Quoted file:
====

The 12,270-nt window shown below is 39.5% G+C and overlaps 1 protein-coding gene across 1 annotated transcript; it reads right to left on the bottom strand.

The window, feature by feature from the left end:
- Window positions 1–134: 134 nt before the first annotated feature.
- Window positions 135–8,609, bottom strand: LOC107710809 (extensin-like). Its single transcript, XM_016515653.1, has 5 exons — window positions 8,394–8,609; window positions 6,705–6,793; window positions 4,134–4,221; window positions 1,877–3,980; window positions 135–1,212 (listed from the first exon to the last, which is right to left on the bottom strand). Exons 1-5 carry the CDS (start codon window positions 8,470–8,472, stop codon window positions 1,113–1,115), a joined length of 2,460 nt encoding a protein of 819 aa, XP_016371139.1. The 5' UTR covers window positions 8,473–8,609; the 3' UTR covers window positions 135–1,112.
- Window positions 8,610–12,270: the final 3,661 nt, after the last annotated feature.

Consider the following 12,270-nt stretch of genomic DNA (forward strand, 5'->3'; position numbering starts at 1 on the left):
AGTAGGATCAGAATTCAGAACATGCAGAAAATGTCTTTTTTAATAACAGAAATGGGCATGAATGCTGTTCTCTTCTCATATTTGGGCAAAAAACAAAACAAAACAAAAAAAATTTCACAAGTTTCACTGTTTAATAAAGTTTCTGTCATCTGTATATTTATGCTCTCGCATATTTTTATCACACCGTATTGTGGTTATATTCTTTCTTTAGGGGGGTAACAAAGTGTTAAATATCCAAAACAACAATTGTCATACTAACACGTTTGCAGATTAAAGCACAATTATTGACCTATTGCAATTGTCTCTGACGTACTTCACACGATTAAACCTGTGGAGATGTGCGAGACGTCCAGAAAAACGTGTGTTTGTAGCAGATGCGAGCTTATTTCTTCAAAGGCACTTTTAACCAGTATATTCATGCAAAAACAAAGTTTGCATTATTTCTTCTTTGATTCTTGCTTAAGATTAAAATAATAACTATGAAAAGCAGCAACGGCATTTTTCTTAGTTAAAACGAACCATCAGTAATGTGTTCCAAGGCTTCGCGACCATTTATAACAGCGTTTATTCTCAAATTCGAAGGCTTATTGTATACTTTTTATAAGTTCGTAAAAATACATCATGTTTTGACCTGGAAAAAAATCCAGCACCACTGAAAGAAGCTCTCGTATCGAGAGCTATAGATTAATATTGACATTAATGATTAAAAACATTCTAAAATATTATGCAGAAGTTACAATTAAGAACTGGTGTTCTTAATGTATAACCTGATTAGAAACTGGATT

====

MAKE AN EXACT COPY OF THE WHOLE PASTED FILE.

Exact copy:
The 12,270-nt window shown below is 39.5% G+C and overlaps 1 protein-coding gene across 1 annotated transcript; it reads right to left on the bottom strand.

The window, feature by feature from the left end:
- Window positions 1–134: 134 nt before the first annotated feature.
- Window positions 135–8,609, bottom strand: LOC107710809 (extensin-like). Its single transcript, XM_016515653.1, has 5 exons — window positions 8,394–8,609; window positions 6,705–6,793; window positions 4,134–4,221; window positions 1,877–3,980; window positions 135–1,212 (listed from the first exon to the last, which is right to left on the bottom strand). Exons 1-5 carry the CDS (start codon window positions 8,470–8,472, stop codon window positions 1,113–1,115), a joined length of 2,460 nt encoding a protein of 819 aa, XP_016371139.1. The 5' UTR covers window positions 8,473–8,609; the 3' UTR covers window positions 135–1,112.
- Window positions 8,610–12,270: the final 3,661 nt, after the last annotated feature.

Consider the following 12,270-nt stretch of genomic DNA (forward strand, 5'->3'; position numbering starts at 1 on the left):
AGTAGGATCAGAATTCAGAACATGCAGAAAATGTCTTTTTTAATAACAGAAATGGGCATGAATGCTGTTCTCTTCTCATATTTGGGCAAAAAACAAAACAAAACAAAAAAAATTTCACAAGTTTCACTGTTTAATAAAGTTTCTGTCATCTGTATATTTATGCTCTCGCATATTTTTATCACACCGTATTGTGGTTATATTCTTTCTTTAGGGGGGTAACAAAGTGTTAAATATCCAAAACAACAATTGTCATACTAACACGTTTGCAGATTAAAGCACAATTATTGACCTATTGCAATTGTCTCTGACGTACTTCACACGATTAAACCTGTGGAGATGTGCGAGACGTCCAGAAAAACGTGTGTTTGTAGCAGATGCGAGCTTATTTCTTCAAAGGCACTTTTAACCAGTATATTCATGCAAAAACAAAGTTTGCATTATTTCTTCTTTGATTCTTGCTTAAGATTAAAATAATAACTATGAAAAGCAGCAACGGCATTTTTCTTAGTTAAAACGAACCATCAGTAATGTGTTCCAAGGCTTCGCGACCATTTATAACAGCGTTTATTCTCAAATTCGAAGGCTTATTGTATACTTTTTATAAGTTCGTAAAAATACATCATGTTTTGACCTGGAAAAAAATCCAGCACCACTGAAAGAAGCTCTCGTATCGAGAGCTATAGATTAATATTGACATTAATGATTAAAAACATTCTAAAATATTATGCAGAAGTTACAATTAAGAACTGGTGTTCTTAATGTATAACCTGATTAGAAACTGGATT